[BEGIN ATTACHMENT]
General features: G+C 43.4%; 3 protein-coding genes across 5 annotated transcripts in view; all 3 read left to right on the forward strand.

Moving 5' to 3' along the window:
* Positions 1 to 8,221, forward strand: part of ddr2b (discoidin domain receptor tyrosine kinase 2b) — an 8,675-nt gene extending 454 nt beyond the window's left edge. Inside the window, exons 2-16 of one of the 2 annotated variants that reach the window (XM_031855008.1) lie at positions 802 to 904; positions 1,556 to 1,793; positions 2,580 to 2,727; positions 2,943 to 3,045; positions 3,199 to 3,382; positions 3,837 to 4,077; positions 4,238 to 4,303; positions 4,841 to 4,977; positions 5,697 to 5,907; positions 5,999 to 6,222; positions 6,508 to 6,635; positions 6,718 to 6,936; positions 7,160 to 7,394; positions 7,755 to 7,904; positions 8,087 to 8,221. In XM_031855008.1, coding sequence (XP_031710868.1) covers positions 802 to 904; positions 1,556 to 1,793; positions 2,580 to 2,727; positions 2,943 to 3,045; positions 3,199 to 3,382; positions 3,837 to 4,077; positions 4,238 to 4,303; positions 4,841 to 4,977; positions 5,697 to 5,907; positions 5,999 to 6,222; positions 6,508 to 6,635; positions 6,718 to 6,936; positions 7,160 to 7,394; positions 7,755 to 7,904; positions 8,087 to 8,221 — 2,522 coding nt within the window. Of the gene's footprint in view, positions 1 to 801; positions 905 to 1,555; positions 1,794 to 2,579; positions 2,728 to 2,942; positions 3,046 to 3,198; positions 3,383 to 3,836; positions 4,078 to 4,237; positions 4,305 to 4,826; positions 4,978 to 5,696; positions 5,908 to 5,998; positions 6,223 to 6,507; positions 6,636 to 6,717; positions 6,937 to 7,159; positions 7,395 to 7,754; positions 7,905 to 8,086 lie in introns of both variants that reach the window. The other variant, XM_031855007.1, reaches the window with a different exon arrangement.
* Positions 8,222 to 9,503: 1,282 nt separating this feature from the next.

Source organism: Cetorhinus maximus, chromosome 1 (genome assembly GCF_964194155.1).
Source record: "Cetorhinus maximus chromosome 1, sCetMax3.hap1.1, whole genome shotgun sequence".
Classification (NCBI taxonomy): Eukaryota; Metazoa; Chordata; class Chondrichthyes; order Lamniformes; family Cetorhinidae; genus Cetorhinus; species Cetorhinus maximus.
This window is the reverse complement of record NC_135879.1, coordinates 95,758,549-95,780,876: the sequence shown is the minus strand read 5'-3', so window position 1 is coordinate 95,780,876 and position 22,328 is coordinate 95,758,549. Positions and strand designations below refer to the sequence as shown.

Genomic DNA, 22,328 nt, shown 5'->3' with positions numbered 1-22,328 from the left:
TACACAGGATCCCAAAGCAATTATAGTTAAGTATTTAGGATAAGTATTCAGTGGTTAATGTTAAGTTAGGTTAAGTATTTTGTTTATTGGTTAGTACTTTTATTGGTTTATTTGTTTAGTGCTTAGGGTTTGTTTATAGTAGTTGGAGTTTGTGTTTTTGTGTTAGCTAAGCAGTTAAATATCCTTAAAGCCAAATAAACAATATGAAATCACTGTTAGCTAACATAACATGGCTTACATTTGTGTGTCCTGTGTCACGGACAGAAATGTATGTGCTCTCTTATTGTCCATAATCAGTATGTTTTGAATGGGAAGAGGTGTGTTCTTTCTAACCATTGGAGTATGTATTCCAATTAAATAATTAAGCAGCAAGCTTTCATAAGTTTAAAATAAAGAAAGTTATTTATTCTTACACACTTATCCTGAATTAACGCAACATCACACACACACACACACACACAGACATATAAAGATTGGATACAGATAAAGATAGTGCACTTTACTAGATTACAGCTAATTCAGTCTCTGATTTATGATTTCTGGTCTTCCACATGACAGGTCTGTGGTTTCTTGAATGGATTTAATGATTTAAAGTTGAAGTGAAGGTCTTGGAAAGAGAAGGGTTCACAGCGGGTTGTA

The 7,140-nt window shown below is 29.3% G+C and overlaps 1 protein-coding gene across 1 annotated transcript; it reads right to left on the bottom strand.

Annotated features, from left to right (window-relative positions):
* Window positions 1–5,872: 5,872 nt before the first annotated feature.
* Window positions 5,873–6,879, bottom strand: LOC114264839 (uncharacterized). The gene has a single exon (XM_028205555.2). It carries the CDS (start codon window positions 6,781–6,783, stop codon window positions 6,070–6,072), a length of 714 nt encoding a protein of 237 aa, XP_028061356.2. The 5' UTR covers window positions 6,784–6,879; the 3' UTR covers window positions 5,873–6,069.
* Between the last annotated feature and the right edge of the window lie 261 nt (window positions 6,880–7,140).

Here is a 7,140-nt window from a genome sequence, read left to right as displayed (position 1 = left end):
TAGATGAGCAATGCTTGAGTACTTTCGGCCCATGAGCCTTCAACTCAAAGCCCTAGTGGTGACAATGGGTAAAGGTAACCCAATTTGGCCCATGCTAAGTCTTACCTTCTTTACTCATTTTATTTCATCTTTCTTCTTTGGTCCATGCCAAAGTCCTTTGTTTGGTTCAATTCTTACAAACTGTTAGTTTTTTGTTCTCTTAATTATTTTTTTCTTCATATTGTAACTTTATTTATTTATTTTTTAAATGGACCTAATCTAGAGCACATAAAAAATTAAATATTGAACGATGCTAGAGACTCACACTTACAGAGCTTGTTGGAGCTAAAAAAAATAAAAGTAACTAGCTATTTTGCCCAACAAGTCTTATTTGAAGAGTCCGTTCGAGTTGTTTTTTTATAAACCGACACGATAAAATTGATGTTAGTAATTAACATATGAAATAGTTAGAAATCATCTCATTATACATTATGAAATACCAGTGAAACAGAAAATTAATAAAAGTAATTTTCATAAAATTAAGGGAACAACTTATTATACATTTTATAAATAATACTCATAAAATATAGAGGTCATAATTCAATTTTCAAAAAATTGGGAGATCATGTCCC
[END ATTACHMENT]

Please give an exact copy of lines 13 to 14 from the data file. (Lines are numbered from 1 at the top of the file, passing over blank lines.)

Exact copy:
* Window positions 1–5,872: 5,872 nt before the first annotated feature.
* Window positions 5,873–6,879, bottom strand: LOC114264839 (uncharacterized). The gene has a single exon (XM_028205555.2). It carries the CDS (start codon window positions 6,781–6,783, stop codon window positions 6,070–6,072), a length of 714 nt encoding a protein of 237 aa, XP_028061356.2. The 5' UTR covers window positions 6,784–6,879; the 3' UTR covers window positions 5,873–6,069.